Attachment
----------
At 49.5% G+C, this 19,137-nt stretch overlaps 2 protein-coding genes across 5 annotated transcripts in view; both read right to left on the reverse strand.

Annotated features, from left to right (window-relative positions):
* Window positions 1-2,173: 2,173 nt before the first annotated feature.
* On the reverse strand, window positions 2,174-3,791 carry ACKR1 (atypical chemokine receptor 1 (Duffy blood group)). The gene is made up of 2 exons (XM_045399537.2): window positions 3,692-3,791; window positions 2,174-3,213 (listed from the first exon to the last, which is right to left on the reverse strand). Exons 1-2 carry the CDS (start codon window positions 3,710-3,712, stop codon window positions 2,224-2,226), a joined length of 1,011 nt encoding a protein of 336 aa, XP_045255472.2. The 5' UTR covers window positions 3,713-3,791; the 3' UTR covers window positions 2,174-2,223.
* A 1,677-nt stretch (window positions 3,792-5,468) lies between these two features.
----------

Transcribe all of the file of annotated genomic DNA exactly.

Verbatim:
At 49.5% G+C, this 19,137-nt stretch overlaps 2 protein-coding genes across 5 annotated transcripts in view; both read right to left on the reverse strand.

Annotated features, from left to right (window-relative positions):
* Window positions 1-2,173: 2,173 nt before the first annotated feature.
* On the reverse strand, window positions 2,174-3,791 carry ACKR1 (atypical chemokine receptor 1 (Duffy blood group)). The gene is made up of 2 exons (XM_045399537.2): window positions 3,692-3,791; window positions 2,174-3,213 (listed from the first exon to the last, which is right to left on the reverse strand). Exons 1-2 carry the CDS (start codon window positions 3,710-3,712, stop codon window positions 2,224-2,226), a joined length of 1,011 nt encoding a protein of 336 aa, XP_045255472.2. The 5' UTR covers window positions 3,713-3,791; the 3' UTR covers window positions 2,174-2,223.
* A 1,677-nt stretch (window positions 3,792-5,468) lies between these two features.